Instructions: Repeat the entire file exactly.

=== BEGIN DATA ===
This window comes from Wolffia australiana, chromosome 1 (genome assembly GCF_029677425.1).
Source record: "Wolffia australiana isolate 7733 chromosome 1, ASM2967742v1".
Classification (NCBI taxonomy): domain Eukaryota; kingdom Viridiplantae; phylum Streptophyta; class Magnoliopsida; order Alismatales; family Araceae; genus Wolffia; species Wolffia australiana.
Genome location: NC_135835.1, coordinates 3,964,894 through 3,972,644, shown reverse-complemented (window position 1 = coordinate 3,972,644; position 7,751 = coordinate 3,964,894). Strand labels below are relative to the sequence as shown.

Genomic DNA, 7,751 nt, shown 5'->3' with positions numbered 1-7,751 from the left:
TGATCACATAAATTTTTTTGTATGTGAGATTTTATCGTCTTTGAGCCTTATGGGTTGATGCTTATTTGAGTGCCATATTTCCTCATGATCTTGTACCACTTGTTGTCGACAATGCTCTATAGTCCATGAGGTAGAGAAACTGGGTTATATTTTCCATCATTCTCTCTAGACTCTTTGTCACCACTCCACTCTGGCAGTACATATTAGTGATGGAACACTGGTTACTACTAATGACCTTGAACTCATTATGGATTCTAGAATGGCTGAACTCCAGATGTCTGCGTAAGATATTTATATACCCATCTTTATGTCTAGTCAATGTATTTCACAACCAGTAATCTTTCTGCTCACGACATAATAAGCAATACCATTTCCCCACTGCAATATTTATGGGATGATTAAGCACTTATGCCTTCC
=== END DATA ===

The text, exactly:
This window comes from Wolffia australiana, chromosome 1 (genome assembly GCF_029677425.1).
Source record: "Wolffia australiana isolate 7733 chromosome 1, ASM2967742v1".
Classification (NCBI taxonomy): domain Eukaryota; kingdom Viridiplantae; phylum Streptophyta; class Magnoliopsida; order Alismatales; family Araceae; genus Wolffia; species Wolffia australiana.
Genome location: NC_135835.1, coordinates 3,964,894 through 3,972,644, shown reverse-complemented (window position 1 = coordinate 3,972,644; position 7,751 = coordinate 3,964,894). Strand labels below are relative to the sequence as shown.

Genomic DNA, 7,751 nt, shown 5'->3' with positions numbered 1-7,751 from the left:
TGATCACATAAATTTTTTTGTATGTGAGATTTTATCGTCTTTGAGCCTTATGGGTTGATGCTTATTTGAGTGCCATATTTCCTCATGATCTTGTACCACTTGTTGTCGACAATGCTCTATAGTCCATGAGGTAGAGAAACTGGGTTATATTTTCCATCATTCTCTCTAGACTCTTTGTCACCACTCCACTCTGGCAGTACATATTAGTGATGGAACACTGGTTACTACTAATGACCTTGAACTCATTATGGATTCTAGAATGGCTGAACTCCAGATGTCTGCGTAAGATATTTATATACCCATCTTTATGTCTAGTCAATGTATTTCACAACCAGTAATCTTTCTGCTCACGACATAATAAGCAATACCATTTCCCCACTGCAATATTTATGGGATGATTAAGCACTTATGCCTTCC